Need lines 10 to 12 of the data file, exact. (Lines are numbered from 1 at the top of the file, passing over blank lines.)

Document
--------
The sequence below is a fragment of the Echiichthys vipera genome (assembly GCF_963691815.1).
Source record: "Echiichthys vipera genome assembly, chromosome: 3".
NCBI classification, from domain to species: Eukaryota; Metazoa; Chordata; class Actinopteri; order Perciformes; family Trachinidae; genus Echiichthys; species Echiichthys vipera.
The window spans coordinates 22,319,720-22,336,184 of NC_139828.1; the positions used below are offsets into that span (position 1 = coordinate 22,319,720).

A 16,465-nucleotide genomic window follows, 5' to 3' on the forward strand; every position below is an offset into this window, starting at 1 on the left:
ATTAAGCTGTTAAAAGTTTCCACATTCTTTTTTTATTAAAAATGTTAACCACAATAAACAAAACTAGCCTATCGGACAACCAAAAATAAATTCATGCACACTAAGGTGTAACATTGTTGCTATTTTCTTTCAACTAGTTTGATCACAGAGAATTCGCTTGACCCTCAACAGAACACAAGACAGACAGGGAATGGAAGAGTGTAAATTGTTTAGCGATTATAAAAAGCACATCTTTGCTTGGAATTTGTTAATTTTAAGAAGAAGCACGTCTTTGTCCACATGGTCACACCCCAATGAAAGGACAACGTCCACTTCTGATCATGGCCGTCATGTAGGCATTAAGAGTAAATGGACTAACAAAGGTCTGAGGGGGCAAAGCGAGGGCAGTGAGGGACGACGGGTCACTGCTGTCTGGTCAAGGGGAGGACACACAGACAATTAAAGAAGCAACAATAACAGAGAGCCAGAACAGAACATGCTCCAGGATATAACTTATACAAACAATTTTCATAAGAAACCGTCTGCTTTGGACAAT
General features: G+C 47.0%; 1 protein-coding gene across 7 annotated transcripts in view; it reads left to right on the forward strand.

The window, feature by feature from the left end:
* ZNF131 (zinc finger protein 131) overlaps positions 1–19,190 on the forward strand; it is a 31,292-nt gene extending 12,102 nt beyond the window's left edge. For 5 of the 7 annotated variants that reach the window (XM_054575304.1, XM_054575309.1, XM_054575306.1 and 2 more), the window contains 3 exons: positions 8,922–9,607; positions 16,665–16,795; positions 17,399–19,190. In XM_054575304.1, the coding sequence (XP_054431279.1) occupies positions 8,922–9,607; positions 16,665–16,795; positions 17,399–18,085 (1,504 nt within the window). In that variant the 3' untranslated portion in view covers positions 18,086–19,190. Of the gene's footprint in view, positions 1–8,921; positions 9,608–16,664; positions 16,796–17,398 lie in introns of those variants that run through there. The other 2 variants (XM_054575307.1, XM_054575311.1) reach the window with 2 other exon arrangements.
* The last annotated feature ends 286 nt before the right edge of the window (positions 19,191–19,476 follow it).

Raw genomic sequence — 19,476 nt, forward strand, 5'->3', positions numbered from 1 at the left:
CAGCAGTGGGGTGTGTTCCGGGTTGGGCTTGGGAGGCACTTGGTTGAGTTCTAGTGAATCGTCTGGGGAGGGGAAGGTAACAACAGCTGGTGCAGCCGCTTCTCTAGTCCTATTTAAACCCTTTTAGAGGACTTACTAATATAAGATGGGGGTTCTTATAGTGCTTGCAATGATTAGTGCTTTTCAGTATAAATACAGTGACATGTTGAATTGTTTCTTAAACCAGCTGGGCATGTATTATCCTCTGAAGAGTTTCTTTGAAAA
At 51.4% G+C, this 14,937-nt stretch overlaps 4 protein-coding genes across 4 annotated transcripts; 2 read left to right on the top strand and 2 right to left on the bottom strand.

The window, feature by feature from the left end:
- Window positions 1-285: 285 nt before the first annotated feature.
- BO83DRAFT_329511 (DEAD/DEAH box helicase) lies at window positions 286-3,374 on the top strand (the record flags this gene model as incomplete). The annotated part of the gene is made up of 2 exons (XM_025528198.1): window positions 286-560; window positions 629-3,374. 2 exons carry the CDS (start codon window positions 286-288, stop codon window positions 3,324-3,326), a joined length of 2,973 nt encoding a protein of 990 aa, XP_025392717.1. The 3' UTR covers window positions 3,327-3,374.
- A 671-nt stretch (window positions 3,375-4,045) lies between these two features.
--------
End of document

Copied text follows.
* The last annotated feature ends 286 nt before the right edge of the window (positions 19,191–19,476 follow it).

Raw genomic sequence — 19,476 nt, forward strand, 5'->3', positions numbered from 1 at the left:
CAGCAGTGGGGTGTGTTCCGGGTTGGGCTTGGGAGGCACTTGGTTGAGTTCTAGTGAATCGTCTGGGGAGGGGAAGGTAACAACAGCTGGTGCAGCCGCTTCTCTAGTCCTATTTAAACCCTTTTAGAGGACTTACTAATATAAGATGGGGGTTCTTATAGTGCTTGCAATGATTAGTGCTTTTCAGTATAAATACAGTGACATGTTGAATTGTTTCTTAAACCAGCTGGGCATGTATTATCCTCTGAAGAGTTTCTTTGAAAA